Vitis Rotundifolia

Definition - What does Vitis Rotundifolia mean?

Vitis rotundifolia is a grapevine species originally from the south-central and southeastern US. It has been cultivated since the 16th century and is known to adapt in humid and warm climates. It is unique to other grapevines as it needs fewer chilling hours than other varieties.

The berries can take on the color of deep purple to bronze and black. Some however, still remain green, even when mature.

WineFrog explains Vitis Rotundifolia

The Vitis rotundifolia grapevine is also known as Muscadine. It is a grape which thrives in the summer heat, unlike the majority of species which tend to shut down when temperatures are too high.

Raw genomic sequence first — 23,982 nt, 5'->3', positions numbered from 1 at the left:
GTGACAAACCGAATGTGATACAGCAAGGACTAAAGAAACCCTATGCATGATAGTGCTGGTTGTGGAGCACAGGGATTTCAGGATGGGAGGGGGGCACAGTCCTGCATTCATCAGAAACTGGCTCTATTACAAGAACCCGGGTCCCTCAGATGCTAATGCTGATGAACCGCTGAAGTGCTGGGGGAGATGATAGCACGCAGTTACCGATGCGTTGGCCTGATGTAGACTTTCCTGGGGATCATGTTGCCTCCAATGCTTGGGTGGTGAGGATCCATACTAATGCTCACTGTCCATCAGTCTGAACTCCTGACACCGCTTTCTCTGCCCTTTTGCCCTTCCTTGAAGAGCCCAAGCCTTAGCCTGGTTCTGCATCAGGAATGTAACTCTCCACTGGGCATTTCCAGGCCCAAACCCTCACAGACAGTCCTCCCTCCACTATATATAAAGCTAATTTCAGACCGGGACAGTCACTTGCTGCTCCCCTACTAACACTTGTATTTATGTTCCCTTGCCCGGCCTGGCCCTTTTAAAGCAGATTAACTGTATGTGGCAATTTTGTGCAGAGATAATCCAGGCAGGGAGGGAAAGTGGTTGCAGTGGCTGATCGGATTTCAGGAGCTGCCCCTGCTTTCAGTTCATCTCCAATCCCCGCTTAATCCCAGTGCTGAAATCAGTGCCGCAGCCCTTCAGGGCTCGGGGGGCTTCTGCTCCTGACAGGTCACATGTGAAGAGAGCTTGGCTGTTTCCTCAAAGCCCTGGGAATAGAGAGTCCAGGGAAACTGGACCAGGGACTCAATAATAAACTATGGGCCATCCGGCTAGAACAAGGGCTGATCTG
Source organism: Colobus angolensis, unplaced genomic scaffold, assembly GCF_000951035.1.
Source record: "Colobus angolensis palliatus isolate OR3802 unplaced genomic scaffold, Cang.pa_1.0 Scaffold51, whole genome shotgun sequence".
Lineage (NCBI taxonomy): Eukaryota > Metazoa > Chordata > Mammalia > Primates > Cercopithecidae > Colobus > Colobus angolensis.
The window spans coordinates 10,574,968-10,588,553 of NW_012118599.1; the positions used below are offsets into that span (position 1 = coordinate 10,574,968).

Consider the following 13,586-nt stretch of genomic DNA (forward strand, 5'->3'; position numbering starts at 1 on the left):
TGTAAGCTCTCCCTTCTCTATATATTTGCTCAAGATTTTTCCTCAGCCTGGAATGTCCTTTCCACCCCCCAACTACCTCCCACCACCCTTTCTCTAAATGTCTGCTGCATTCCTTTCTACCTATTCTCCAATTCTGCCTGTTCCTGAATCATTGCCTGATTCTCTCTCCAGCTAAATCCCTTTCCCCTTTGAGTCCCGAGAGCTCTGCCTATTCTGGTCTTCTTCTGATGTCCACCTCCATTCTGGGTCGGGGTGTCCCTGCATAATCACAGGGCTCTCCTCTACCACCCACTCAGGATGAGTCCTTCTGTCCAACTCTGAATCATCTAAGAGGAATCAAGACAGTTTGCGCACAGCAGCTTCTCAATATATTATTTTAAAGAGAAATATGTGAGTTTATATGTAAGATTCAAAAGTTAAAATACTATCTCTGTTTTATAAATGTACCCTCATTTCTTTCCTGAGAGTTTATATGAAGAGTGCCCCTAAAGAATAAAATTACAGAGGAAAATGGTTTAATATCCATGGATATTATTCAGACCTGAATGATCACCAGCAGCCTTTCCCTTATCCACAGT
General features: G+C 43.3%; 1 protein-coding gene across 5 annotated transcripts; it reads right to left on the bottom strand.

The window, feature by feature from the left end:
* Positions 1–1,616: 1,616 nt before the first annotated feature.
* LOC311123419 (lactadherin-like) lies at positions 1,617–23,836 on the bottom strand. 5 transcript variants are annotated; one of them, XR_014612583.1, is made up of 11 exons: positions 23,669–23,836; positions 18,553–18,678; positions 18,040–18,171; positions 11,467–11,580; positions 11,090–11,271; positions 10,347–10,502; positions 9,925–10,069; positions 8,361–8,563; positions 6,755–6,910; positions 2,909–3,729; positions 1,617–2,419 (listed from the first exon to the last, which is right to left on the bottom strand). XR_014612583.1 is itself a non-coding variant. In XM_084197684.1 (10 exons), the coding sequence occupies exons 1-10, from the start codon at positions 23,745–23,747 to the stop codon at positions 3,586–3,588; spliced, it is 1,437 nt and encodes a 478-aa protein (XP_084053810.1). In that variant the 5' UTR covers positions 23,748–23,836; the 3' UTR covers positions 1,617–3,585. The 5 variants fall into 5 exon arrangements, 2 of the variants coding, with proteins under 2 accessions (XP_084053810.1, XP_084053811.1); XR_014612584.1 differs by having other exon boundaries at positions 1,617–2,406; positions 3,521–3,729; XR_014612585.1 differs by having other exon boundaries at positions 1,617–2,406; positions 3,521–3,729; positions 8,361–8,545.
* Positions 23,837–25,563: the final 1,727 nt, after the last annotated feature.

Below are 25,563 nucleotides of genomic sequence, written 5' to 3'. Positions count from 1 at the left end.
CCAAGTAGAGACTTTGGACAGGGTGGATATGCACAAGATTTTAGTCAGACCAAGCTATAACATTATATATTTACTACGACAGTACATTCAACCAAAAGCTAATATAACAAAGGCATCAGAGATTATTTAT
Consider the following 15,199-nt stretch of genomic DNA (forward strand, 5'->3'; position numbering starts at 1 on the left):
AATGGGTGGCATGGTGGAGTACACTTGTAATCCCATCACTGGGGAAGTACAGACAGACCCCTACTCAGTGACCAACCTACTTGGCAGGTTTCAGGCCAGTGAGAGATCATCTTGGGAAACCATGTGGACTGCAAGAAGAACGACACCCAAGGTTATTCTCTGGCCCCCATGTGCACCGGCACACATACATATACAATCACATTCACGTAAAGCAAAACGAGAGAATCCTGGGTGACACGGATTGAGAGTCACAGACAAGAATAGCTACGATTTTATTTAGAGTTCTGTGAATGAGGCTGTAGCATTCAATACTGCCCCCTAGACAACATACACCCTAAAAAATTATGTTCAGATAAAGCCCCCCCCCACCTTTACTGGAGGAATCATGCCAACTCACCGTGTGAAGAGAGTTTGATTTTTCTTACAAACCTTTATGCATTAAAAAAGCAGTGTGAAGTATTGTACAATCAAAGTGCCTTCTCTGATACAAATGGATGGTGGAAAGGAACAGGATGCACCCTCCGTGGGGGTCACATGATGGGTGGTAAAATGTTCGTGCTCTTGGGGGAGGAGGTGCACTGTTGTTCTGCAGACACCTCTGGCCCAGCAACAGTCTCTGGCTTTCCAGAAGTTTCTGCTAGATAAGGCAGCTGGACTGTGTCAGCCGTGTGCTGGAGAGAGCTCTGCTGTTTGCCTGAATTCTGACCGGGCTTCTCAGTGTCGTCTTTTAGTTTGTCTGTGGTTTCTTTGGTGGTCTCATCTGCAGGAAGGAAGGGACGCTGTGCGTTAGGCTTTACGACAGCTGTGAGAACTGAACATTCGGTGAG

Unique also to other species is that it needs pollinators in order to set the fruit and most vines will produce fruit only after three to five years. The average vine needs a minimum of seven years to bare fruit.

It is not widely known as a popular wine grape, though it is used to make some small-batch, artisan wines. The juice is also used to make jellies and juices.

Some common cultivars of the Vitis rotundifolia are:

  • Black Beauty
  • Flowers
  • Magnolia
  • Ison
  • James
  • Jumbo
  • Fry
  • Cowart
  • Carlos
  • Granny Val
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